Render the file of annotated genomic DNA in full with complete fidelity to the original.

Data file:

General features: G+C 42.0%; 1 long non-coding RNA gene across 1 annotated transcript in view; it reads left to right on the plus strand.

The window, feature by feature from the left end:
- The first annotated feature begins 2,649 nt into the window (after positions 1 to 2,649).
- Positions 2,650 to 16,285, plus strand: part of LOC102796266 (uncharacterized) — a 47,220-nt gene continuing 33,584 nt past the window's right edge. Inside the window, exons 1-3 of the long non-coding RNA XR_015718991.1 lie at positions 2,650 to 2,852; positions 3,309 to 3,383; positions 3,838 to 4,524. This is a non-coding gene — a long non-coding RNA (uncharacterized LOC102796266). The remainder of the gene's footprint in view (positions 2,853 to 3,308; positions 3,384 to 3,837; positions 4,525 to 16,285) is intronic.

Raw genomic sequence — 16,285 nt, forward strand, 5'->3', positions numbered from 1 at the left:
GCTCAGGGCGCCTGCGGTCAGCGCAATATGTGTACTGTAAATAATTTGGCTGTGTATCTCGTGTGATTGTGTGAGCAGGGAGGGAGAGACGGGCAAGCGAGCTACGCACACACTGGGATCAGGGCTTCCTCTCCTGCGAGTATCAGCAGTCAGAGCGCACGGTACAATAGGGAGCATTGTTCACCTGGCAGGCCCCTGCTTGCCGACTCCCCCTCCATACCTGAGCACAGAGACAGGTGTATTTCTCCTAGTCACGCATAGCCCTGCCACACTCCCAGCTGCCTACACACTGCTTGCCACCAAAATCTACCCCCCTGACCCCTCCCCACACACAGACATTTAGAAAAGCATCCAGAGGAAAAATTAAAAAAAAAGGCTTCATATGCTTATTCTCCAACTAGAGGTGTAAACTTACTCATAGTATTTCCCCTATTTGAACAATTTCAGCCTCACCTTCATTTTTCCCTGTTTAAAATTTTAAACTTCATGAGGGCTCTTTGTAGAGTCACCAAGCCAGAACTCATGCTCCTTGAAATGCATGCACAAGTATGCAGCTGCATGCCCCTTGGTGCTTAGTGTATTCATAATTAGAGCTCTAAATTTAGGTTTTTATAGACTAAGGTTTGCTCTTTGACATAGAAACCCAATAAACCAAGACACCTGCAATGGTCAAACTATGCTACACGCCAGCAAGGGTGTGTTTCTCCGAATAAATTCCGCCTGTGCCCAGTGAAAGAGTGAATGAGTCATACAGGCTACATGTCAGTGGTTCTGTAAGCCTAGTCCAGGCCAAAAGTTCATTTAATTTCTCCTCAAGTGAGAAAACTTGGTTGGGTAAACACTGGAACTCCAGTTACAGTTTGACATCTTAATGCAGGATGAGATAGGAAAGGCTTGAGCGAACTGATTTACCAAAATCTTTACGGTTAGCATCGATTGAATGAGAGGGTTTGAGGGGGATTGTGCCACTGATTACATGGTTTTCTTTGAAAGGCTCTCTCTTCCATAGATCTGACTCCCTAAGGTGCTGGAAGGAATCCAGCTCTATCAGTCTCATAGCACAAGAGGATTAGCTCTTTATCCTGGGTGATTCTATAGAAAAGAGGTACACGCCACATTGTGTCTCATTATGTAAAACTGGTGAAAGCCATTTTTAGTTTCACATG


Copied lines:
General features: G+C 42.0%; 1 long non-coding RNA gene across 1 annotated transcript in view; it reads left to right on the plus strand.

The window, feature by feature from the left end:
- The first annotated feature begins 2,649 nt into the window (after positions 1 to 2,649).
- Positions 2,650 to 16,285, plus strand: part of LOC102796266 (uncharacterized) — a 47,220-nt gene continuing 33,584 nt past the window's right edge. Inside the window, exons 1-3 of the long non-coding RNA XR_015718991.1 lie at positions 2,650 to 2,852; positions 3,309 to 3,383; positions 3,838 to 4,524. This is a non-coding gene — a long non-coding RNA (uncharacterized LOC102796266). The remainder of the gene's footprint in view (positions 2,853 to 3,308; positions 3,384 to 3,837; positions 4,525 to 16,285) is intronic.

Raw genomic sequence — 16,285 nt, forward strand, 5'->3', positions numbered from 1 at the left:
GCTCAGGGCGCCTGCGGTCAGCGCAATATGTGTACTGTAAATAATTTGGCTGTGTATCTCGTGTGATTGTGTGAGCAGGGAGGGAGAGACGGGCAAGCGAGCTACGCACACACTGGGATCAGGGCTTCCTCTCCTGCGAGTATCAGCAGTCAGAGCGCACGGTACAATAGGGAGCATTGTTCACCTGGCAGGCCCCTGCTTGCCGACTCCCCCTCCATACCTGAGCACAGAGACAGGTGTATTTCTCCTAGTCACGCATAGCCCTGCCACACTCCCAGCTGCCTACACACTGCTTGCCACCAAAATCTACCCCCCTGACCCCTCCCCACACACAGACATTTAGAAAAGCATCCAGAGGAAAAATTAAAAAAAAAGGCTTCATATGCTTATTCTCCAACTAGAGGTGTAAACTTACTCATAGTATTTCCCCTATTTGAACAATTTCAGCCTCACCTTCATTTTTCCCTGTTTAAAATTTTAAACTTCATGAGGGCTCTTTGTAGAGTCACCAAGCCAGAACTCATGCTCCTTGAAATGCATGCACAAGTATGCAGCTGCATGCCCCTTGGTGCTTAGTGTATTCATAATTAGAGCTCTAAATTTAGGTTTTTATAGACTAAGGTTTGCTCTTTGACATAGAAACCCAATAAACCAAGACACCTGCAATGGTCAAACTATGCTACACGCCAGCAAGGGTGTGTTTCTCCGAATAAATTCCGCCTGTGCCCAGTGAAAGAGTGAATGAGTCATACAGGCTACATGTCAGTGGTTCTGTAAGCCTAGTCCAGGCCAAAAGTTCATTTAATTTCTCCTCAAGTGAGAAAACTTGGTTGGGTAAACACTGGAACTCCAGTTACAGTTTGACATCTTAATGCAGGATGAGATAGGAAAGGCTTGAGCGAACTGATTTACCAAAATCTTTACGGTTAGCATCGATTGAATGAGAGGGTTTGAGGGGGATTGTGCCACTGATTACATGGTTTTCTTTGAAAGGCTCTCTCTTCCATAGATCTGACTCCCTAAGGTGCTGGAAGGAATCCAGCTCTATCAGTCTCATAGCACAAGAGGATTAGCTCTTTATCCTGGGTGATTCTATAGAAAAGAGGTACACGCCACATTGTGTCTCATTATGTAAAACTGGTGAAAGCCATTTTTAGTTTCACATG